‘The Bachelor’ casting problem: Why a black bachelor doesn’t fix it
Since its debut in 2002, we’ve seen The Bachelor evolve from a curious and captivating social experiment to a show that pumps out new influencers like a machine. However, as The Bachelor continues to air, it’s starting to show cracks in the casting that’s kept it so watchable all these years.
What’s the problem with The Bachelor’s casting?
In the last season of The Bachelor, Garret Yrigoyen charmed his way into the hearts of the bachelorettes & viewers alike. After the premiere, information leaked that Yrigoyen shared screen shots & links to offensive content on social media. Some contestants, like Kufrin, were originally appalled, but later defended his choices.
Other incidents have popped up since then. A previous contestant, Lincoln Adim, was charged with indecent assault & battery for groping a woman on a cruise ship in 2016, but was still cast in 2018 for The Bachelor season 14. Season 13 contestant Lee Garret fired off some racist jokes on Twitter for which he later apologized.
How does The Bachelor do its casting?
The Bachelor franchise has been under fire for recruiting choices in the past, but the recruiting method has been pretty transparent. The selected casting finalists are flown to L.A. to meet the production team and fill out questionnaires relating to their personality. Afterwards, a private investigator interviews each potential cast member and scopes out their police records.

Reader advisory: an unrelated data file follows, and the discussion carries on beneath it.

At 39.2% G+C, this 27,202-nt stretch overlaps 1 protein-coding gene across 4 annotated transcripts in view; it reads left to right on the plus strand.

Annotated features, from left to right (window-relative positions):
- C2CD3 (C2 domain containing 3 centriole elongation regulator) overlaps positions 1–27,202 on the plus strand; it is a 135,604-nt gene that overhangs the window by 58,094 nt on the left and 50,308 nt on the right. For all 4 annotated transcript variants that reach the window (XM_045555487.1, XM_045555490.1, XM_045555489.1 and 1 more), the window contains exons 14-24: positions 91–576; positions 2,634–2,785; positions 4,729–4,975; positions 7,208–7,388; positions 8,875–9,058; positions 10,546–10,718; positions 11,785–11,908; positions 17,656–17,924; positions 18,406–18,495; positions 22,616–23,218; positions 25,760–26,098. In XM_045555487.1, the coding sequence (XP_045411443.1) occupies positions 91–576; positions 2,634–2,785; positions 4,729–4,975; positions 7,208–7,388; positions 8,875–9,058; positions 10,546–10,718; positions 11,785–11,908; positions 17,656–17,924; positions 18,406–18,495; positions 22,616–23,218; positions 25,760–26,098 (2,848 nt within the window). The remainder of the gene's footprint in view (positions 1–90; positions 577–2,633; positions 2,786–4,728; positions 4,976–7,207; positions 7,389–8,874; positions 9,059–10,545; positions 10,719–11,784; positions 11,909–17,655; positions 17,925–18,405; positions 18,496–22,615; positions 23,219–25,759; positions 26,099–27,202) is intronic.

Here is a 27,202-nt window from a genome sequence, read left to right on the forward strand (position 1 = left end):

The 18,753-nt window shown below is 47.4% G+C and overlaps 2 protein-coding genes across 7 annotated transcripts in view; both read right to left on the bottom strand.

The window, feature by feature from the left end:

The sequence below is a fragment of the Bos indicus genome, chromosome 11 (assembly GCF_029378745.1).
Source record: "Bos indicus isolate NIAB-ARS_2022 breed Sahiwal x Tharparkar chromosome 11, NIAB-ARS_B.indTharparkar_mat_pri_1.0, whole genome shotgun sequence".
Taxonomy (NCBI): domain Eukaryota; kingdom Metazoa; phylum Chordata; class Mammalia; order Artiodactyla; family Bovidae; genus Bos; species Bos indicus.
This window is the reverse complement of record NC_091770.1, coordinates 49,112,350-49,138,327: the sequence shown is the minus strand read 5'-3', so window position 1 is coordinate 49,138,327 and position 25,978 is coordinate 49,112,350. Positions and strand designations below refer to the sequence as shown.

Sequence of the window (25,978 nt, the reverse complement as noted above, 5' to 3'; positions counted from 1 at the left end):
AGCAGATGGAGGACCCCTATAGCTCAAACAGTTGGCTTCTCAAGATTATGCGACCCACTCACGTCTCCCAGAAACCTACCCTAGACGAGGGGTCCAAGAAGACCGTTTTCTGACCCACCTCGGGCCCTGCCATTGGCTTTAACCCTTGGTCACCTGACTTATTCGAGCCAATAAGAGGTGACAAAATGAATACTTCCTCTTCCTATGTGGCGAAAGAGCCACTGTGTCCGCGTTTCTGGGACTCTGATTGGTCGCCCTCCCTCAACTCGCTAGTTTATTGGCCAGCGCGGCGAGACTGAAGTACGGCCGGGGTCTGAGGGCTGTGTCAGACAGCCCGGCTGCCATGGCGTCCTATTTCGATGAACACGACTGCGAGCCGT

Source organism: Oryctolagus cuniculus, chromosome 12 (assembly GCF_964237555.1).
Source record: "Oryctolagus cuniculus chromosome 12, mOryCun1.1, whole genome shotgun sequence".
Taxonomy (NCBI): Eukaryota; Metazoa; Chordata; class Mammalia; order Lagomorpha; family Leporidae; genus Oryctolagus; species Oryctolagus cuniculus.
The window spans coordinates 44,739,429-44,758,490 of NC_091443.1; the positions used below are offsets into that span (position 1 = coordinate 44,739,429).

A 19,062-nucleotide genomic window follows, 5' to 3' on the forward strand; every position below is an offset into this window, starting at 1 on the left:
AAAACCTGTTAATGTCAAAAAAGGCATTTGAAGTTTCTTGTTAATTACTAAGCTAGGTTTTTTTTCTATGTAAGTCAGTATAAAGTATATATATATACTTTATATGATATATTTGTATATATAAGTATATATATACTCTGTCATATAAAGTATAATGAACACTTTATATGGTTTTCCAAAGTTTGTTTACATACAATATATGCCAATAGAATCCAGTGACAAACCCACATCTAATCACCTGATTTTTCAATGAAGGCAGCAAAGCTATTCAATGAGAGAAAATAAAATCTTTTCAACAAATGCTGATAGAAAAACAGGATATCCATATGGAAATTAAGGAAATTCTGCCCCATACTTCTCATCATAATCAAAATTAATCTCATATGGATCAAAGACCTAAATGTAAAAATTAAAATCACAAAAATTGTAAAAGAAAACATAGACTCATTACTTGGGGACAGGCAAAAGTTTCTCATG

There was a time when the cost of all these background checks was paid for by the networks, but now it’s fallen to production companies. Since reality TV shows like The Bachelor are cheap to produce, it’s no surprise networks aren’t willing to shell out extra for background checks. Going through someone’s social media is time-consuming & expensive.
Can The Bachelor afford to have a non-controversial cast?
It’s not only the cost that makes casting a problem for reality shows like The Bachelor, but also format. Like any good reality TV show, you need drama and crazy characters to keep people watching. Although racist or violent people can’t be featured, it’s a fine line to distinguish between edgy & obnoxious or offensive.
Although The Bachelor is aware of its past failings when picking cast members, the producers might not be entirely to blame for casting problems. Instead, this could be a problem endemic to reality TV itself, since producers are racing to find more interesting, edgy, and shocking cast members than ever before. It’s no surprise when casting edgier characters that a bad apple eventually shows up.
Casting for The Bachelor is doomed either way. If cast members are too kind and put-together, viewers get bored. If cast members are too wild & malicious, viewers get offended or lose interest because they can’t relate. A strange space has developed around reality TV in which reality is either too toxic – or too pointless.
Who’s next on The Bachelor?
Pesky casting missteps won’t stop The Bachelor from plugging away at new seasons. We applaud The Bachelor’s casting of Matt James as the first ever black lead for season 25. No date has been set for the new season, but we’re looking forward to more romance in the near future.